Genocide is considered a crime against humanity under international law and it can be committed either in whole or in part, with the intent to destroy a given group. According to the 1948 United Nations Convention on the Prevention and Punishment of the Crime of Genocide Article III (CPPCG), the following acts are punishable: “genocide, conspiracy to commit genocide; direct and public incitement to commit genocide; attempt to commit genocide; and complicity in genocide.” Genocide is a social evil that once committed in one place, the effects are not only felt by the victims but also spill to the global community in the socio-economic and political spheres.
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The following are some of the global impacts of genocide. First, genocide fuels breakdown in international relations due to violence witnessed, leading to reduced international aid, food and medicine donations, and the presence of NGOs that are important in a country’s reconstruction (Truth-IT, 2011). The strained international relations cause other countries and global markets dependent on products from that country to experience shortages or skyrocketing commodity prices, which negatively affect the global economy.
Secondly, the occurrence of genocide mostly imprints irreparable damage on the country’s reputation in the international scene, for example, now several decades after the Nazi genocide on the Jews, Germany is still a suspect, with other nations watching over its culture due to previous pro-Nazi beliefs (Truth-IT, 2011). The Khmer Rouge genocide in Cambodia, Srebrenica genocide, and Rwandan genocide still have a similar impact on the reputation of their countries’ names on the international scene. Thus, genocide stains a country’s reputation in the international community to an extent that it is sometimes very difficult to clean. The country’s reputation matters a lot in the international co-operations, investments, and trade prospects.
Thirdly, the genocide has adverse effects on the country’s social and economic systems thus the international community has to intervene in the reconstruction of the country and the peacekeeping initiatives. For example, the post-1994 Kagame regime in Rwanda became more of a symbol for overseas development assistance and foreign investment, receiving more than half a billion dollars in foreign aid in 2005 only (Jones, 2010, P.589). The post-conflict periods are marked with increased donor agencies, which eventually influence the country’s political and educational systems. Earlier, Rwanda relied on donor community from France and Belgium, but the post-conflict period has seen a shift to new partnerships such as UK Department for International Development (DFID), with each donor bringing new changes that have led Rwanda to shift its education to British model and join Commonwealth league (Schweisfurth, 2006, P. 698). Thus, through these newfound partnerships, the global pattern of cooperation and trade patterns have emerged.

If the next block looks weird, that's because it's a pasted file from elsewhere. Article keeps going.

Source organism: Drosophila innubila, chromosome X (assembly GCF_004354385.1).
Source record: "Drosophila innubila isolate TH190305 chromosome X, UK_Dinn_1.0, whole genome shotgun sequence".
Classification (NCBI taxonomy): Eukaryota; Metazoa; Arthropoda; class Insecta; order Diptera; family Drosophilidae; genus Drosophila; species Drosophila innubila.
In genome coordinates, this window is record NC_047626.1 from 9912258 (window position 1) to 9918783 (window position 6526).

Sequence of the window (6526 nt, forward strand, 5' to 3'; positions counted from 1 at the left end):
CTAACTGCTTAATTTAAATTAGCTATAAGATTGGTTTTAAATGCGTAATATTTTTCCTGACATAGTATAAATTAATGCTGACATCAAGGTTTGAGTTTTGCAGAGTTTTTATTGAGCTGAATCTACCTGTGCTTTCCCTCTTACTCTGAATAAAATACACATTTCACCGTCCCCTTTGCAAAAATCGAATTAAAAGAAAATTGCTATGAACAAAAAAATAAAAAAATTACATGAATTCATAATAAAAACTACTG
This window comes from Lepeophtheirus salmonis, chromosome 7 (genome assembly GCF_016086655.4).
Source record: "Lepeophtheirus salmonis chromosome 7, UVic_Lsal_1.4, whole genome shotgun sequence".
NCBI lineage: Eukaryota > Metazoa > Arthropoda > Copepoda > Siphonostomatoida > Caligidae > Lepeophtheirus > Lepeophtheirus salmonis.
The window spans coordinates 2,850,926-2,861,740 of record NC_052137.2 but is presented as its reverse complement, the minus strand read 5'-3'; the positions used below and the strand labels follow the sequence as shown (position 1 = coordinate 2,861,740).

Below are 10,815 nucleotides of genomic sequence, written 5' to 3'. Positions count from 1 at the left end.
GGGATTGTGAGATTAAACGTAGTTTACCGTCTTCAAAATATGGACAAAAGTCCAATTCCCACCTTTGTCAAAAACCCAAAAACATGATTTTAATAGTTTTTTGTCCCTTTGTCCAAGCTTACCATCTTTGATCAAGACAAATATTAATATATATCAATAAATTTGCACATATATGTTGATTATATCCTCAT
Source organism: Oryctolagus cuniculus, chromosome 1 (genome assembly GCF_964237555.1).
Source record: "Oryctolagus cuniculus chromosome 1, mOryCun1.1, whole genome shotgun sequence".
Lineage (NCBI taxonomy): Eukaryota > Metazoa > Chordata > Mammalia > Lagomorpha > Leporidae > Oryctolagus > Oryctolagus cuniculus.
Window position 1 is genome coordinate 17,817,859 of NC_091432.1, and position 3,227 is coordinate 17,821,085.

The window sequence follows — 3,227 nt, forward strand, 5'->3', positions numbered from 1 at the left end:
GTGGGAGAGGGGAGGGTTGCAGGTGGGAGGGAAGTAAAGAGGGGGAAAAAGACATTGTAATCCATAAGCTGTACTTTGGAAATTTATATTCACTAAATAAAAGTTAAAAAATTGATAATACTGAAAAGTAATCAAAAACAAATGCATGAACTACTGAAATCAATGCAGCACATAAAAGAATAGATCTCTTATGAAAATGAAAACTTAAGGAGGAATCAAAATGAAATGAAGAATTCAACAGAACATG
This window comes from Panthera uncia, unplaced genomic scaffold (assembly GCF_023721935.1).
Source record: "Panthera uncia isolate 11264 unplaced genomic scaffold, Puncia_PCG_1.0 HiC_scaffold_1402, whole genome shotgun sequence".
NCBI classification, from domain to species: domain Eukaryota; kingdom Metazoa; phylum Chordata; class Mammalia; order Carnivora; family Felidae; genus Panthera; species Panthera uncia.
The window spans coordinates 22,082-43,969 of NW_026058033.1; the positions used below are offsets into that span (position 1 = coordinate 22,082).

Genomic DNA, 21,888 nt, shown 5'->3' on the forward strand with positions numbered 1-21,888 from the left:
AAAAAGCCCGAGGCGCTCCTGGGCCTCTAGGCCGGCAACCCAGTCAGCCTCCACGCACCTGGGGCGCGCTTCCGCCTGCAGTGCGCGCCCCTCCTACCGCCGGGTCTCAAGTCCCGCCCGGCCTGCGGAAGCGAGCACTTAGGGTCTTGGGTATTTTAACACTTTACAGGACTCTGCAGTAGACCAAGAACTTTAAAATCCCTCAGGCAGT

Moreover, genocide kills several thousand or even millions of people, leading a country to lack sufficient manpower to sustain its economy; thus, it has to rely on the global markets for manpower. For example, post-genocide Rwanda has imported many expatriates from around the world, especially educationists from neighboring countries to fuel the recovery of its educational system and economy (Schweisfurth, 2006). Lastly, genocides create a mass community of refugees, some of whom are even permanent refugees placing a lot of strain on neighboring countries’ resources. The refugees heavily rely on the international community’s goodwill, thus, they make the global governments pay heavy prices for their upkeep and in soliciting solutions to their problem. On a lighter note, these funds could otherwise be used to fuel the global economy.
- CPPCG. (1948). Article III.
- Jones, A. (2010). Genocide: A Comprehensive Introduction. NY: Taylor & Francis.
- Schweisfurth, M. (2006). Global and cross‐national influences on education in post‐genocide Rwanda. Oxford Review of Education, Vol. 32, Issue 5, p.697-709.